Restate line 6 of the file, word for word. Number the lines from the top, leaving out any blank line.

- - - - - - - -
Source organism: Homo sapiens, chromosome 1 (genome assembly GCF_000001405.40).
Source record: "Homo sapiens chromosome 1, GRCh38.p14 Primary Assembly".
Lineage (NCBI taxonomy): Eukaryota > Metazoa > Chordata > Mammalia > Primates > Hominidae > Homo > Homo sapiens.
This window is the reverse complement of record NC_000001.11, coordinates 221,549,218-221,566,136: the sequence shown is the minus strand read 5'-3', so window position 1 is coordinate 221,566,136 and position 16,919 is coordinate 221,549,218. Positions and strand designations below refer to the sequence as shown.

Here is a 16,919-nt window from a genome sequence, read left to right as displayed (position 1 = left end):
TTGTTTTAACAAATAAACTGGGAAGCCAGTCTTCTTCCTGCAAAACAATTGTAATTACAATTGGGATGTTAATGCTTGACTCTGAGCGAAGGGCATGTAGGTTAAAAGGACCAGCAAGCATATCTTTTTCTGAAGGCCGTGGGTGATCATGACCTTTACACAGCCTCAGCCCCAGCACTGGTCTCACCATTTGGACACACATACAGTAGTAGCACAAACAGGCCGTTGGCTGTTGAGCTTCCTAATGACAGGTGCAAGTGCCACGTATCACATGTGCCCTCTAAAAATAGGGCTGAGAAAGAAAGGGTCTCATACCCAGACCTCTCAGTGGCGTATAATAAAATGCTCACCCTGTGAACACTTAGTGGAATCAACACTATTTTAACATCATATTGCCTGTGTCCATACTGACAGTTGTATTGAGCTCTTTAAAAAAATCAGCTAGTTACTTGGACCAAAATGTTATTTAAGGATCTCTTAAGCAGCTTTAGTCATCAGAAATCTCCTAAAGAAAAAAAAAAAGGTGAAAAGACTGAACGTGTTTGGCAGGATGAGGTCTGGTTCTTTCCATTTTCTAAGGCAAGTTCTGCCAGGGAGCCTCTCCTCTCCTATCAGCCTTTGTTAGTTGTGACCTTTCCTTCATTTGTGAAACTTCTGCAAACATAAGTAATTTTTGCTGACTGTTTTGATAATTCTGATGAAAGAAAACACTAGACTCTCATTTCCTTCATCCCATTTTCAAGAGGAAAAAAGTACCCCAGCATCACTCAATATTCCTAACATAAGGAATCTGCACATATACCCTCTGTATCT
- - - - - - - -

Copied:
TTGTTTTAACAAATAAACTGGGAAGCCAGTCTTCTTCCTGCAAAACAATTGTAATTACAATTGGGATGTTAATGCTTGACTCTGAGCGAAGGGCATGTAGGTTAAAAGGACCAGCAAGCATATCTTTTTCTGAAGGCCGTGGGTGATCATGACCTTTACACAGCCTCAGCCCCAGCACTGGTCTCACCATTTGGACACACATACAGTAGTAGCACAAACAGGCCGTTGGCTGTTGAGCTTCCTAATGACAGGTGCAAGTGCCACGTATCACATGTGCCCTCTAAAAATAGGGCTGAGAAAGAAAGGGTCTCATACCCAGACCTCTCAGTGGCGTATAATAAAATGCTCACCCTGTGAACACTTAGTGGAATCAACACTATTTTAACATCATATTGCCTGTGTCCATACTGACAGTTGTATTGAGCTCTTTAAAAAAATCAGCTAGTTACTTGGACCAAAATGTTATTTAAGGATCTCTTAAGCAGCTTTAGTCATCAGAAATCTCCTAAAGAAAAAAAAAAAGGTGAAAAGACTGAACGTGTTTGGCAGGATGAGGTCTGGTTCTTTCCATTTTCTAAGGCAAGTTCTGCCAGGGAGCCTCTCCTCTCCTATCAGCCTTTGTTAGTTGTGACCTTTCCTTCATTTGTGAAACTTCTGCAAACATAAGTAATTTTTGCTGACTGTTTTGATAATTCTGATGAAAGAAAACACTAGACTCTCATTTCCTTCATCCCATTTTCAAGAGGAAAAAAGTACCCCAGCATCACTCAATATTCCTAACATAAGGAATCTGCACATATACCCTCTGTATCT